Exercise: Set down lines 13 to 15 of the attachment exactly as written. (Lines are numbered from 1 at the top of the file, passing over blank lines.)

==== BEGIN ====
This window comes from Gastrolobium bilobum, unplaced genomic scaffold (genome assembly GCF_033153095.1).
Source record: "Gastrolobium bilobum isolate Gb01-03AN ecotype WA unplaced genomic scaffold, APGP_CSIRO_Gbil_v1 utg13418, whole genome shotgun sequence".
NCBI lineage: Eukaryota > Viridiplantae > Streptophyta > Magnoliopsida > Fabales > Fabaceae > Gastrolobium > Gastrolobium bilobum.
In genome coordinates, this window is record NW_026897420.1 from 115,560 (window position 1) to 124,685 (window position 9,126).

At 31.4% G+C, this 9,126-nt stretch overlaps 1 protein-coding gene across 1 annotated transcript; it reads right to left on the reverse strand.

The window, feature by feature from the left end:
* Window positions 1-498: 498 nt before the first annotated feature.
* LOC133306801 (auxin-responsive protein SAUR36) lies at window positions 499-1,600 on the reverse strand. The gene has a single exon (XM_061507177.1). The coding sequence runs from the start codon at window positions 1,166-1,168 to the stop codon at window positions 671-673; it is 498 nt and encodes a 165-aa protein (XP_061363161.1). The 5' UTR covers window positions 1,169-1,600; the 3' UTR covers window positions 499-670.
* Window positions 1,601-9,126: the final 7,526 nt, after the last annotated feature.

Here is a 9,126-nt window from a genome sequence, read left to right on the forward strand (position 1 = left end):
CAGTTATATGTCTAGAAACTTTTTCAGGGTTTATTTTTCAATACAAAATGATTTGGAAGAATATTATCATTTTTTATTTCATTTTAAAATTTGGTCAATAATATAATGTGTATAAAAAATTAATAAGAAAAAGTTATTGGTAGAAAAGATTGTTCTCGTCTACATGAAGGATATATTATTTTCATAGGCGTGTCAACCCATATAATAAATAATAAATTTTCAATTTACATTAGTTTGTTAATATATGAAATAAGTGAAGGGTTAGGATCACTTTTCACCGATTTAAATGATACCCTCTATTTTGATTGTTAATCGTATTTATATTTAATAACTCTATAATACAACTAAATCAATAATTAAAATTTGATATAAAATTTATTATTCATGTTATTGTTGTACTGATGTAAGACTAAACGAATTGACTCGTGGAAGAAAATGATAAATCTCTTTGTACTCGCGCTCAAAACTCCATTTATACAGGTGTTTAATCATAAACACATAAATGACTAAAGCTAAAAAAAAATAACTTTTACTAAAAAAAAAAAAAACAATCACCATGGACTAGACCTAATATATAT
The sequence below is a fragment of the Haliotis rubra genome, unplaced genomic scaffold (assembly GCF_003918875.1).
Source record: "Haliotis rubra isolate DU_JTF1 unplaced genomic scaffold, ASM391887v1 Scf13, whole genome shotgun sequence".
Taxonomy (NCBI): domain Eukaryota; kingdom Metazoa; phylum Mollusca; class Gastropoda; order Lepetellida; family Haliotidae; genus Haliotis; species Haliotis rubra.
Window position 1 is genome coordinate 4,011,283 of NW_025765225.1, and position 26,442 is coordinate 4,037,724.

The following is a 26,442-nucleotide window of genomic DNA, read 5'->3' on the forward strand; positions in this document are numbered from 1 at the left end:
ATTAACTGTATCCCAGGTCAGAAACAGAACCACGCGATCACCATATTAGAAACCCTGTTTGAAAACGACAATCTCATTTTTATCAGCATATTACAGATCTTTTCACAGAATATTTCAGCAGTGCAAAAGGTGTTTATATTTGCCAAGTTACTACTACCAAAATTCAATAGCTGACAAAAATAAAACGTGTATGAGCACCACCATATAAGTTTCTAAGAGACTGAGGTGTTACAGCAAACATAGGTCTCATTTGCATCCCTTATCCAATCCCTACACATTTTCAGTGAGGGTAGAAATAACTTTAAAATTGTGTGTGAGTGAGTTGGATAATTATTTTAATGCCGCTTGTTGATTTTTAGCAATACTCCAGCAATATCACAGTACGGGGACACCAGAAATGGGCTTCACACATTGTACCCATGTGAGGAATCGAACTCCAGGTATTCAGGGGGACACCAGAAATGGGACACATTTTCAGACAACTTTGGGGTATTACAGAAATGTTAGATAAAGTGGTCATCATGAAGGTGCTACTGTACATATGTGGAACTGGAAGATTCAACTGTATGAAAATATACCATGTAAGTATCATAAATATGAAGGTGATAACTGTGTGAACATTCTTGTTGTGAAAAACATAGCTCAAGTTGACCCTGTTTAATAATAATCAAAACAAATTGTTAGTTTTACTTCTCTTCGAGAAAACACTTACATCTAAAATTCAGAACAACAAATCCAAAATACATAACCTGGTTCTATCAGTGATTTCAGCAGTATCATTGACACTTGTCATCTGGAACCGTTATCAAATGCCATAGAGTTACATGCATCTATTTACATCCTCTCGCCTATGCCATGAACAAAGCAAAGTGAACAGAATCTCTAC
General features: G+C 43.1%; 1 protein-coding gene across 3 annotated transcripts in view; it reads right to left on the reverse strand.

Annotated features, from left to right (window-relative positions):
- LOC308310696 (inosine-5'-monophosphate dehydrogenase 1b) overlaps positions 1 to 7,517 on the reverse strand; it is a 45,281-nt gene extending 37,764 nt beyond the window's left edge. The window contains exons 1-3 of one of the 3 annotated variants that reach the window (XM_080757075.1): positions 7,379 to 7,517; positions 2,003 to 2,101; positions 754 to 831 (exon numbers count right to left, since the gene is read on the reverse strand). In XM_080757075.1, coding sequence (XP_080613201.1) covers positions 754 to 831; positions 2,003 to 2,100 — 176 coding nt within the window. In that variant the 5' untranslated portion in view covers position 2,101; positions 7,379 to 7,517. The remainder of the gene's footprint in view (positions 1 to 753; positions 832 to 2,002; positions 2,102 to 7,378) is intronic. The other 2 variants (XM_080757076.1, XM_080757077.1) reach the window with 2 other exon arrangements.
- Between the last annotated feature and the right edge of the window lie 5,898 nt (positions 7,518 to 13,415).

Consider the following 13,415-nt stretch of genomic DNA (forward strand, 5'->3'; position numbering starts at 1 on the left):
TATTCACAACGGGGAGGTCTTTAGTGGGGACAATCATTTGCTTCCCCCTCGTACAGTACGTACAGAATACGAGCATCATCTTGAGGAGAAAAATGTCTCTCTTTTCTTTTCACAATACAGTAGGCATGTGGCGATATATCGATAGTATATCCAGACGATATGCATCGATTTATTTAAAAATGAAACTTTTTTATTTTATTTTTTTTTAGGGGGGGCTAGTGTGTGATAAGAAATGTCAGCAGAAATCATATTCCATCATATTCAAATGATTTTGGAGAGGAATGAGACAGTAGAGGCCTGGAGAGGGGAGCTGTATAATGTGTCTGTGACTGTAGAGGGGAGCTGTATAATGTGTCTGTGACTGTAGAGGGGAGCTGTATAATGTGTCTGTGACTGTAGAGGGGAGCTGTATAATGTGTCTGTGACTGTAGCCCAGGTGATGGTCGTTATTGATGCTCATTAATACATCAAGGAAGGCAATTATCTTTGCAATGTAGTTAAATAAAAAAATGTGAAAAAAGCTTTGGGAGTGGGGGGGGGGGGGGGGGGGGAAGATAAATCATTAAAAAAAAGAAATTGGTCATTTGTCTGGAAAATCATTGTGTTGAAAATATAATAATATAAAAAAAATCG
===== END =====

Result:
Source record: "Haliotis rubra isolate DU_JTF1 unplaced genomic scaffold, ASM391887v1 Scf13, whole genome shotgun sequence".
Taxonomy (NCBI): domain Eukaryota; kingdom Metazoa; phylum Mollusca; class Gastropoda; order Lepetellida; family Haliotidae; genus Haliotis; species Haliotis rubra.
Window position 1 is genome coordinate 4,011,283 of NW_025765225.1, and position 26,442 is coordinate 4,037,724.